FedScoop’s Top Women in Tech 2017: Deb Diaz

Deborah Diaz, Principal, Deep Water Point

There’s no doubt about Deborah Diaz’s impact at NASA, particularly in building programs that helped other women advance their careers at the space agency or break into the fields of science, technology, engineering and mathematics. Now a principal at consultancy Deep Water Point, she leaves a track record of service and mentoring over her federal career.

She recalls participating in the first Girls Science Sleepover at NASA’s Goddard facility: “Staying overnight, looking through the Goddard telescopes at Mars and doing science experiments together opened their minds to new possibilities,” she says. Another high point for NASA’s first woman CTO: creating and launching the second Datanaut class of volunteers who collaborated on data projects with agency experts.

At Deep Water Point — which she joined in January — she says she will provide “strategic advice, innovative technology expertise and market intelligence” to startups and established businesses that are trying to expand.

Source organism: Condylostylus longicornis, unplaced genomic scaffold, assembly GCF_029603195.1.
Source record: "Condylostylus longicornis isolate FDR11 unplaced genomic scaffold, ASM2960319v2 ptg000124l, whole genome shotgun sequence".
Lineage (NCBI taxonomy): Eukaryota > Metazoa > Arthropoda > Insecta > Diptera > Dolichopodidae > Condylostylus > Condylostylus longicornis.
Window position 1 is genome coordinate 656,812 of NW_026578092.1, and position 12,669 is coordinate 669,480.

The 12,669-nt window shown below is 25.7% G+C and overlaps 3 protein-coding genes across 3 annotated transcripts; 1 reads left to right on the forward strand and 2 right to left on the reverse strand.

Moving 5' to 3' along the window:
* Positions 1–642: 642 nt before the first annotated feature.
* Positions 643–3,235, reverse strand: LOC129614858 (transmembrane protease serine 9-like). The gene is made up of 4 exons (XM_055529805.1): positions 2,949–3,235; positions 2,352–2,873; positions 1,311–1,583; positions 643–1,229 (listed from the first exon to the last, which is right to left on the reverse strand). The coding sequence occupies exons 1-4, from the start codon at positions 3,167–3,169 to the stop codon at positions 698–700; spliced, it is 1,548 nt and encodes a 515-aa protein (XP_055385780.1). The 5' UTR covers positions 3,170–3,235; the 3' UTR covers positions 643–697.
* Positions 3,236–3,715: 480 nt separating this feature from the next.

What would you say to young women who are thinking about a career in technology or related fields, or just starting out in their careers? What’s the best advice you could offer for success?

Being open to learning new skills and exposing yourself to as many internships or job shadowing opportunities. … Push yourself outside your comfort zone and widen your interest areas both professionally and personally. With each new person I encounter, I try to learn from them and have meaningful exchanges. … In order to be successful, you have to be a risk-taker and not be afraid of mistakes. Learn from each mistake or barrier and constantly course correct.”

What/who inspired you to get into your field of work?

Several successful entrepreneurs and agency administrators — especially former Apple’s Dave Barram — inspired me to innovate and develop IT initiatives. … Having positive role models or a strong network of professional colleagues is one of the most important aspects of advancing yourself. Volunteer for trade associations, continually learn your craft, participate in meet ups, and attend mentoring conferences to build your networks.

Why is it important to you to empower women and other minorities to join more technical and technology-related fields?


Having three daughters and having to break down many barriers in my own career, I have always tried to participate and organize STEAM activities to educate, encourage, and offer opportunities to young women and minorities. Our world is changing so quickly and we need everyone to actively participate, advance together and impact our automated intelligent future.

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